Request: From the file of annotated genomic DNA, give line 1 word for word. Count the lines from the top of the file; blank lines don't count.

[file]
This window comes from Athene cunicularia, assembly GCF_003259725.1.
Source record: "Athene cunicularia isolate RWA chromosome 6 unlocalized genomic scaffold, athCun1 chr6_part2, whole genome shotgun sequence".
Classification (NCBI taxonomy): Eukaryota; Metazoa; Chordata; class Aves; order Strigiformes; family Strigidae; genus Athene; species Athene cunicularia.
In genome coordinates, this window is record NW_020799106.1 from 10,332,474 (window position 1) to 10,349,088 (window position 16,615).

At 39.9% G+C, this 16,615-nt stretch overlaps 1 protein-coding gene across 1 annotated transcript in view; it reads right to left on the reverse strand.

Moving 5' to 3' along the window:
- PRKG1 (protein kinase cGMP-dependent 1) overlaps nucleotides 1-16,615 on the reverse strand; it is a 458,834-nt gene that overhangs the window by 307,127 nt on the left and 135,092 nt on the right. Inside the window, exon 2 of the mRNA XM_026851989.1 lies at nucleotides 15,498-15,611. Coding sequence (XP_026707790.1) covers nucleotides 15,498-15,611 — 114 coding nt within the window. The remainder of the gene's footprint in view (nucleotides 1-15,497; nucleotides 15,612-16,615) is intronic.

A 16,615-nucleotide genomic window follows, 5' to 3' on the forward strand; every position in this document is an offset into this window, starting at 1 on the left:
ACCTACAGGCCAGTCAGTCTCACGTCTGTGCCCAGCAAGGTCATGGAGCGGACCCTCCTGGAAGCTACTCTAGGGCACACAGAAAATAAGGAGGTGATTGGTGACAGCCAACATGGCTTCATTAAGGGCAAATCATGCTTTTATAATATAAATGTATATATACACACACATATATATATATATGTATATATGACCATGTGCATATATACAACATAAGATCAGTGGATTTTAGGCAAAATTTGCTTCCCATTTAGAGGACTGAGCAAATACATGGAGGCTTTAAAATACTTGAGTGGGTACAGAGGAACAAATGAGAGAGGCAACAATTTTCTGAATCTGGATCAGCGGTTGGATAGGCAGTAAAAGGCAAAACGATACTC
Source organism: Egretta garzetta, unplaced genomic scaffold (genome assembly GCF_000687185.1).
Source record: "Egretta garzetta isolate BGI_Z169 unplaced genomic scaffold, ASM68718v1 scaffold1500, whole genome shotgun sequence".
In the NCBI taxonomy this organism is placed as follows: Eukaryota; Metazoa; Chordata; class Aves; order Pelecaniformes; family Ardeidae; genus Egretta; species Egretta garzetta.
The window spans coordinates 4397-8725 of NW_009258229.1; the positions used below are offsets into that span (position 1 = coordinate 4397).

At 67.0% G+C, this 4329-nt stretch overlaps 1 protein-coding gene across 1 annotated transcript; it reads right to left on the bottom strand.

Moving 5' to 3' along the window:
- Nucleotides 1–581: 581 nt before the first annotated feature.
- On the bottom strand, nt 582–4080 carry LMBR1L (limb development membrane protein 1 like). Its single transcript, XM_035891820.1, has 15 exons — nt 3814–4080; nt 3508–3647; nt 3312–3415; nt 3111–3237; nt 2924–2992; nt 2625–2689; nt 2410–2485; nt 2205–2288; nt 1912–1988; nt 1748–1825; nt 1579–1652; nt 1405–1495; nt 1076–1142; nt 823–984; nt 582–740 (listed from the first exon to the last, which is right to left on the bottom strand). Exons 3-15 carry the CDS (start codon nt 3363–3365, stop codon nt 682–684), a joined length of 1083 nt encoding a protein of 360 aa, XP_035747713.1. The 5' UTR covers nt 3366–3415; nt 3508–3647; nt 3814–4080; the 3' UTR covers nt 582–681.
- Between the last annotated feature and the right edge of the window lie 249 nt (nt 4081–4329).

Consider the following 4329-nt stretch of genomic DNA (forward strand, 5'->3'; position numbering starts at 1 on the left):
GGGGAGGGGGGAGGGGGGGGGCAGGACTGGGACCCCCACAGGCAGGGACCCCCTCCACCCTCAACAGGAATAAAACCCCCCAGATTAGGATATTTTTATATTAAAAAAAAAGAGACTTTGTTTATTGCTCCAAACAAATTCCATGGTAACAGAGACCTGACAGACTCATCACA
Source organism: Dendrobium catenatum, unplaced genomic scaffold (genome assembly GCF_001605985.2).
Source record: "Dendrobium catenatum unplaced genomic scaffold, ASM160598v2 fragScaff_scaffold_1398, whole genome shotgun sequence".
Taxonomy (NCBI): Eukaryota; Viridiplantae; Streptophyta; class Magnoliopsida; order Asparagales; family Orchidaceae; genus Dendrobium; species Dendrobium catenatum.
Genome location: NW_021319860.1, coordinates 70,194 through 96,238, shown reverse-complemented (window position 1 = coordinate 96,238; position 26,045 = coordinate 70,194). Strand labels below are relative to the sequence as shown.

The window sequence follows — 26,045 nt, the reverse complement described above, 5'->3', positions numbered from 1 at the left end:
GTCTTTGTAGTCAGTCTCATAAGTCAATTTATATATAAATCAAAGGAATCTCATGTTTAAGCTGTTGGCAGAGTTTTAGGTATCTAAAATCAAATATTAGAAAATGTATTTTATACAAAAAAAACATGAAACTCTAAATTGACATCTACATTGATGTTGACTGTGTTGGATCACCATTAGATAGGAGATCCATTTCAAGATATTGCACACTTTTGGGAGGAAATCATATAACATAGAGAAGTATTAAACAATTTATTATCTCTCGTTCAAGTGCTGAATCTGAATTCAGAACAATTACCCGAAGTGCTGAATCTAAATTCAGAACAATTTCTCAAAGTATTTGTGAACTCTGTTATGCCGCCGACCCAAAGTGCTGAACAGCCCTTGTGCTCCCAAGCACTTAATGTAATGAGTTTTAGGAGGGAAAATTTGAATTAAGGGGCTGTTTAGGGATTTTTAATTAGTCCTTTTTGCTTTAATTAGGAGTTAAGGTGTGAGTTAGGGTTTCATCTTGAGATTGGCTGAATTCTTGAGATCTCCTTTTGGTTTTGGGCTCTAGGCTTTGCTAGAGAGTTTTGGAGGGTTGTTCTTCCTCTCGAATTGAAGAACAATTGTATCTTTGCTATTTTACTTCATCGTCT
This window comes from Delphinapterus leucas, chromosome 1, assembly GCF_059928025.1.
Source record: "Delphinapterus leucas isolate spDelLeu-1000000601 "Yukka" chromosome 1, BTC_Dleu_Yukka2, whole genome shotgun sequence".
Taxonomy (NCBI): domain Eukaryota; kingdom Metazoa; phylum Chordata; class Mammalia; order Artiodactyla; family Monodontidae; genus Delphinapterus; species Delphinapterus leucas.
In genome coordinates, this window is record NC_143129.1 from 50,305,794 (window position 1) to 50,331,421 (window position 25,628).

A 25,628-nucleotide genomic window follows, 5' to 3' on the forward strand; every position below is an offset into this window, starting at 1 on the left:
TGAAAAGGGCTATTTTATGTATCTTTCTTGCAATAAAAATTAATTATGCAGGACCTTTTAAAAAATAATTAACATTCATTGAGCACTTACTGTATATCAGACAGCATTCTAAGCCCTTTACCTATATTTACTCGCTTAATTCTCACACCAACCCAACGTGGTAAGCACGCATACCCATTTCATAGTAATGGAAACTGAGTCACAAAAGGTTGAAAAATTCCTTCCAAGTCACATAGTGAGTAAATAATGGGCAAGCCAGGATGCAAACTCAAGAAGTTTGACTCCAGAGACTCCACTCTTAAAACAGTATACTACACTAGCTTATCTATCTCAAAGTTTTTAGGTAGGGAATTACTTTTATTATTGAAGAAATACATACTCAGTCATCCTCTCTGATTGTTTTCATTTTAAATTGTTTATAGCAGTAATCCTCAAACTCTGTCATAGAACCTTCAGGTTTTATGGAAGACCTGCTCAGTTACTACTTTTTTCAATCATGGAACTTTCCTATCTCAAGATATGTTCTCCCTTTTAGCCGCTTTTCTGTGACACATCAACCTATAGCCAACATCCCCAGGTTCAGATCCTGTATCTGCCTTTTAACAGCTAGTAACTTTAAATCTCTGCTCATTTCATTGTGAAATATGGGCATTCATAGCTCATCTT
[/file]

This window comes from Athene cunicularia, assembly GCF_003259725.1.